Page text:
Newsposted April 24, 2017
No joke, says Yukon government paleontologist Grant Zazula.
"Yukon has a long and storied history with camel fossils," he said.
Paleontologists and Klondike miners have been digging them out of the Northern permafrost for decades — though not often.
Ice-age camel bones, found in Yukon, rearrange camel family tree
"They're incredibly rare. I think there's about 50 bones known that have ever been found in Alaska or Yukon, and that's in comparison to the tens of thousands of ice-age woolly mammoths and bison and horses," Zazula said.
Western camel An ice-age western camel. The species is believed to have migrated into Yukon and Alaska about 100,000 years ago. (Submitted by Government of Yukon)
The new skeletons (not real bones, but rather replicas cast from an actual, complete skeleton found in California) will be purchased by the Department of Tourism and Culture to help Zazula and others identify any new bone or fossil finds.
"We need other skeletons so when we find bones, we can kind of match them up.
"We have a comparative collection of things like moose and bison and Saiga antelope, but we don't have a good comparison of what a true ancient camel looks like."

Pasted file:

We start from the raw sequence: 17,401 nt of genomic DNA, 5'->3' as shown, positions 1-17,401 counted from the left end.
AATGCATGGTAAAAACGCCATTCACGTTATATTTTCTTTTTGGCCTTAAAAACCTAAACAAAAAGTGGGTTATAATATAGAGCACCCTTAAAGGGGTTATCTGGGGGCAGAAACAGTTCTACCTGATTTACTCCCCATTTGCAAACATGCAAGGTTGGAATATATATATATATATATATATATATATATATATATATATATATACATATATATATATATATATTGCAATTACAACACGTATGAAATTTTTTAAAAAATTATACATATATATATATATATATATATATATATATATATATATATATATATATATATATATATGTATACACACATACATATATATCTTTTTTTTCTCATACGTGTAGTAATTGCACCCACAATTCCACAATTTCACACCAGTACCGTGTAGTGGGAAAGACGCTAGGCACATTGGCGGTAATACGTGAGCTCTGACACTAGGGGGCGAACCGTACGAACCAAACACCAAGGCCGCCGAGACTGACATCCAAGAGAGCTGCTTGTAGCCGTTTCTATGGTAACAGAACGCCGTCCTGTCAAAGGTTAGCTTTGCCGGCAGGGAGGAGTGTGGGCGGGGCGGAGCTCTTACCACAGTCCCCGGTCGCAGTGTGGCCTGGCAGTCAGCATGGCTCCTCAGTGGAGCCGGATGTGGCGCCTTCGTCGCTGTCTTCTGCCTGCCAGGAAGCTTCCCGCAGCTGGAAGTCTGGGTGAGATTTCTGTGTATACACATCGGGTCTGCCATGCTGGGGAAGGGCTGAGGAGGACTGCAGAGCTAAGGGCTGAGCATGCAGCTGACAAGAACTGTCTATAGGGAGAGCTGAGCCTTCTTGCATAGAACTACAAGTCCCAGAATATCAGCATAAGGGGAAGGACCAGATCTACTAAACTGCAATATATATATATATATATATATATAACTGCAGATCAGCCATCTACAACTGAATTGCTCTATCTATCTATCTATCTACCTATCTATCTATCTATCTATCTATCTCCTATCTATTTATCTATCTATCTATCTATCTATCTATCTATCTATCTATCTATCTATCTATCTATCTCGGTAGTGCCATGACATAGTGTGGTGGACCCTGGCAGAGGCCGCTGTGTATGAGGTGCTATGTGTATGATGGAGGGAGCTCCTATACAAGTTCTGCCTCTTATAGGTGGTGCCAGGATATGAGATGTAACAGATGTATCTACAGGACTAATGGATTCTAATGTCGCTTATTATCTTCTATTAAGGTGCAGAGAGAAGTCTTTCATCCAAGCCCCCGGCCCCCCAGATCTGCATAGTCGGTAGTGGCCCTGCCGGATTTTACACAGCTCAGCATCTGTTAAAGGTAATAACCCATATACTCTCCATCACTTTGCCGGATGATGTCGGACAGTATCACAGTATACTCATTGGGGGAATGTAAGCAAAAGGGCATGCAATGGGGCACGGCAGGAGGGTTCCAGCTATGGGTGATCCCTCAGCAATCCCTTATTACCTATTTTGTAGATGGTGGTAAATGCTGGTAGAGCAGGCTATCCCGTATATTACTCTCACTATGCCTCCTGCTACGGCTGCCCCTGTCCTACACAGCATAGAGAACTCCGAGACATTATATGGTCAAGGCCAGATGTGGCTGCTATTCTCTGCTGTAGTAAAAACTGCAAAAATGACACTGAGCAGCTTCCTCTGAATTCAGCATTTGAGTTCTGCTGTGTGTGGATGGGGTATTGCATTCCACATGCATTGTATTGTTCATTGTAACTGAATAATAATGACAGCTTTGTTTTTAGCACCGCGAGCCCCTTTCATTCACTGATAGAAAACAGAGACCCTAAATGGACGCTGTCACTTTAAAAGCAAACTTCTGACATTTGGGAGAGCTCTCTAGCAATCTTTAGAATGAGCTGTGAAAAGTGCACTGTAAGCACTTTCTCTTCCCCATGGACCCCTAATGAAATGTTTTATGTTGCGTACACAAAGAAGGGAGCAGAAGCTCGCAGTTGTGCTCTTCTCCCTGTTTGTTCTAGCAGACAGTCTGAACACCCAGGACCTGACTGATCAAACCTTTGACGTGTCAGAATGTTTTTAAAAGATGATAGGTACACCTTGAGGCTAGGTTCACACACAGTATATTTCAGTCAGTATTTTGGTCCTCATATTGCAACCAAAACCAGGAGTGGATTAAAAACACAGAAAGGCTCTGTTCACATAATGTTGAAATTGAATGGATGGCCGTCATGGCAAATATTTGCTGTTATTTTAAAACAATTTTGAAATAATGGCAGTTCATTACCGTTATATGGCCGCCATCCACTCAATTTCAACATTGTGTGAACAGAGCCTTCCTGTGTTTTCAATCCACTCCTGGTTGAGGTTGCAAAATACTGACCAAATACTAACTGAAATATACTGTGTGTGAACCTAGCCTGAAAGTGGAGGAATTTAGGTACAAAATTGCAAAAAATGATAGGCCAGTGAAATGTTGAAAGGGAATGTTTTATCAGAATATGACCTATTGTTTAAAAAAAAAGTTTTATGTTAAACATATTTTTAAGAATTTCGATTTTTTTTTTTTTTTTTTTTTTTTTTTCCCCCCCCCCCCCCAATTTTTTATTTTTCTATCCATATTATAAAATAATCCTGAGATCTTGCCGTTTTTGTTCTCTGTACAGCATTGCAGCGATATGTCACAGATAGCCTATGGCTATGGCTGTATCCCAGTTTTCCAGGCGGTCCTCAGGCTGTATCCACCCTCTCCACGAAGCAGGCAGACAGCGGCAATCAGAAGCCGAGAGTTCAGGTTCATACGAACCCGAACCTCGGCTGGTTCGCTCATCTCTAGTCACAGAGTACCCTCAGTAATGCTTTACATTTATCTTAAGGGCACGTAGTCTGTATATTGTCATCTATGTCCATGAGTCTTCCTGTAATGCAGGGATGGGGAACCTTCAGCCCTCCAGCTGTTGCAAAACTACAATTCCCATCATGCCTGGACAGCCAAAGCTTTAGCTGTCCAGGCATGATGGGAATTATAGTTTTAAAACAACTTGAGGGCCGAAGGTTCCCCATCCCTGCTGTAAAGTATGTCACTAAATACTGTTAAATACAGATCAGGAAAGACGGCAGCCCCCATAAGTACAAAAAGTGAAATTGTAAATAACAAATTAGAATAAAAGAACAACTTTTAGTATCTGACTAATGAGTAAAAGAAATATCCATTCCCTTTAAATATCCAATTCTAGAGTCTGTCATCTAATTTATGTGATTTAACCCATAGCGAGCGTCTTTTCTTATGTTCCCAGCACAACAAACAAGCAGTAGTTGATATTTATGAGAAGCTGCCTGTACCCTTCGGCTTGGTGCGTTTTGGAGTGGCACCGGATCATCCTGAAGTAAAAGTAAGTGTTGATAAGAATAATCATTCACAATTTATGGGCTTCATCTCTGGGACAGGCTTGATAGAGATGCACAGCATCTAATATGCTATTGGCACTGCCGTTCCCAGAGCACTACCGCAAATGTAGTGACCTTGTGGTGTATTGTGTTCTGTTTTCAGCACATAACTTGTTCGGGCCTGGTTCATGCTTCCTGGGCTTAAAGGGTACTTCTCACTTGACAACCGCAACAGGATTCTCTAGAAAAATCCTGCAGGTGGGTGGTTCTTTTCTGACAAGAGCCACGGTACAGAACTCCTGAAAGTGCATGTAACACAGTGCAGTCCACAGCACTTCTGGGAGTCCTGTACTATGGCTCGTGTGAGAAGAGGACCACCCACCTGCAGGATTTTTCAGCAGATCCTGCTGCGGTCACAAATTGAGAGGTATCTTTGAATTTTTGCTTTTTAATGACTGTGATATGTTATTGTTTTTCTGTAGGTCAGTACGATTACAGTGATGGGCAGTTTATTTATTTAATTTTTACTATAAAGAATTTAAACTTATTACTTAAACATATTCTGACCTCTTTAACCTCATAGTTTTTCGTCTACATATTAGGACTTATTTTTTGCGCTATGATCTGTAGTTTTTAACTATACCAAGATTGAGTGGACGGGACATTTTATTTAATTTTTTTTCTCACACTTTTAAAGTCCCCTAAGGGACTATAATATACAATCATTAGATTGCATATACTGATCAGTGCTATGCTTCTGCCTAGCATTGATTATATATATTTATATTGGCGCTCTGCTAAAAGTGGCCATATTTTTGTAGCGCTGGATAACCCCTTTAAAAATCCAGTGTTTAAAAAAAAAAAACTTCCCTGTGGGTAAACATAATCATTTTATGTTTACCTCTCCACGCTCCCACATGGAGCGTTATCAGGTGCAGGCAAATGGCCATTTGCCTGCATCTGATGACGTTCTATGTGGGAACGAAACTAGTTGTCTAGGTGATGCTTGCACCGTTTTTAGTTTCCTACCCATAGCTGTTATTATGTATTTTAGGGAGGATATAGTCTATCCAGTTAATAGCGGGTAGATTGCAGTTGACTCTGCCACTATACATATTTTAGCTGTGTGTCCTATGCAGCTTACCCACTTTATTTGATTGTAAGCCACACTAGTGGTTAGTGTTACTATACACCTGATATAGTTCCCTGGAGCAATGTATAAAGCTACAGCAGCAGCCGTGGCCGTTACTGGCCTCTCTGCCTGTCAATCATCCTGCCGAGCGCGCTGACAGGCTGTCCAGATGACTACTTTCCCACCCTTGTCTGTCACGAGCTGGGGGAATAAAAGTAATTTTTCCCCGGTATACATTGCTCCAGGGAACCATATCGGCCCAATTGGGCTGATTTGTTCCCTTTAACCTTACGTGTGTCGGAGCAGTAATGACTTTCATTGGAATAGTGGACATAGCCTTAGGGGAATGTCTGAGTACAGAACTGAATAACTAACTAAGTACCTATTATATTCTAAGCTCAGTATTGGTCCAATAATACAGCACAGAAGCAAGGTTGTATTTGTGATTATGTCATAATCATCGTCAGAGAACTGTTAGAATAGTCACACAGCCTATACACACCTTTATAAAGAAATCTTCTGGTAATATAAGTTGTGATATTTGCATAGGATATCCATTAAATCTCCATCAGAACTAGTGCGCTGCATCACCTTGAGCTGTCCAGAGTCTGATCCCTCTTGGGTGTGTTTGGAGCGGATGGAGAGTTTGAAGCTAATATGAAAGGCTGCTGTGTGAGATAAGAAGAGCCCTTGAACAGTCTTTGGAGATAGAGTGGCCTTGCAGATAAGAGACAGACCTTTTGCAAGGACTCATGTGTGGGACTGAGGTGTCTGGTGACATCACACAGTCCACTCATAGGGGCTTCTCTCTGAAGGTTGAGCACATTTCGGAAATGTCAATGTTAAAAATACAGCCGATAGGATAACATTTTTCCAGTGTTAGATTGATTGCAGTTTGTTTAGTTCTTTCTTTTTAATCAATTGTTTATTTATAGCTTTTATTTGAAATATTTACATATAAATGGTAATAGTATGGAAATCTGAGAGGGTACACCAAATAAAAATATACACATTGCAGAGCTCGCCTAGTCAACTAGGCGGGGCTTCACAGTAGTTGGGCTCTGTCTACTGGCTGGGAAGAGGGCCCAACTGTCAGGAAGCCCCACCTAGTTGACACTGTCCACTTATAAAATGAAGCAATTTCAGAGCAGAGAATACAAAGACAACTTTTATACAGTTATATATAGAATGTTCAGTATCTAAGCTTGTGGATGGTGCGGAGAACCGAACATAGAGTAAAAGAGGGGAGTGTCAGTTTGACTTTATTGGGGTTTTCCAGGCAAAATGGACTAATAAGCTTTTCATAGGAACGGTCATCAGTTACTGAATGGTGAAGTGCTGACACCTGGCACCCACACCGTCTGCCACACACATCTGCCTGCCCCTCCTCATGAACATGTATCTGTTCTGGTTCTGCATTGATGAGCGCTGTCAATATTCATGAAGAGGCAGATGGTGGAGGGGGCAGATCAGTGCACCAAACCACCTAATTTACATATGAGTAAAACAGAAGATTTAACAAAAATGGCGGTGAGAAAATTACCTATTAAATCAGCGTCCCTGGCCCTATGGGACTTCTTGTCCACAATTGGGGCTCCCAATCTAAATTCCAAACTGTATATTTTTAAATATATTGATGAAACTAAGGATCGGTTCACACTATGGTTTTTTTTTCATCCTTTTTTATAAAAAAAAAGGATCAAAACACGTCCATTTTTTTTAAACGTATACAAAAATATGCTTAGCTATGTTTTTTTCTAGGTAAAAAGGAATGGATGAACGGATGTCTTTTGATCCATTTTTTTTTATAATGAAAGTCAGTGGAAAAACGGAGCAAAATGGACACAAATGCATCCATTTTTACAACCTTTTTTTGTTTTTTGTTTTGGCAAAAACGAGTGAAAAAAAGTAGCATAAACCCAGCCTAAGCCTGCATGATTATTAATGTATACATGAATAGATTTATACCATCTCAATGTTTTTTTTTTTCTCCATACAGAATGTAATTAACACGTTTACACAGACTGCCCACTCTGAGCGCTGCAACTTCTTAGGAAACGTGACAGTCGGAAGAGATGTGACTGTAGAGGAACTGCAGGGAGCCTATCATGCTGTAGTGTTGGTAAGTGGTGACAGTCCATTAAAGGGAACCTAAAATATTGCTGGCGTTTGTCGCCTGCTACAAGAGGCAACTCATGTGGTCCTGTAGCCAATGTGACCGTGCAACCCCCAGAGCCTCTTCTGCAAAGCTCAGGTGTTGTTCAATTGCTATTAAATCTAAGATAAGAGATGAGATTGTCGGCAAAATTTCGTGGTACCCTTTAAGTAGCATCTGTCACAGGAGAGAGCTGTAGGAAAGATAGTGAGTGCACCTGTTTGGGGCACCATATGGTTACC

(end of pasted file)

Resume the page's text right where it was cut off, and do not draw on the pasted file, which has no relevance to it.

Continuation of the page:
A 'strange and fascinating' story
Radiocarbon dating suggests camels — once prevalent in North America — only migrated into Alaska and Yukon during a brief period about 100,000 years ago, when temperatures were warmer than usual. Few camels made the trip North.
Yukon paleontologist Grant Zazula is radiocarbon dating all the camel bones ever found in Yukon and Alaska, 'to actually start pin-pointing the story of when camels lived here, and for how long they lived here and why they are no longer here.' (Philippe Morin/CBC)
"Camels are at the top of my wish list for ancient fossils right now," said Zazula, who spends every summer digging in the Klondike region. "When we find them it's like Christmas, we are so excited."
The government is buying two skeletons so that one can be used for paleontological research and the other can form an exhibit somewhere in the territory.
Zazula says many people are surprised to learn camels once roamed the Yukon, so he makes no bones about it — it's time to share the "strange and fascinating" story.
"There's not a better way to do that than to get a skeleton out on display somewhere."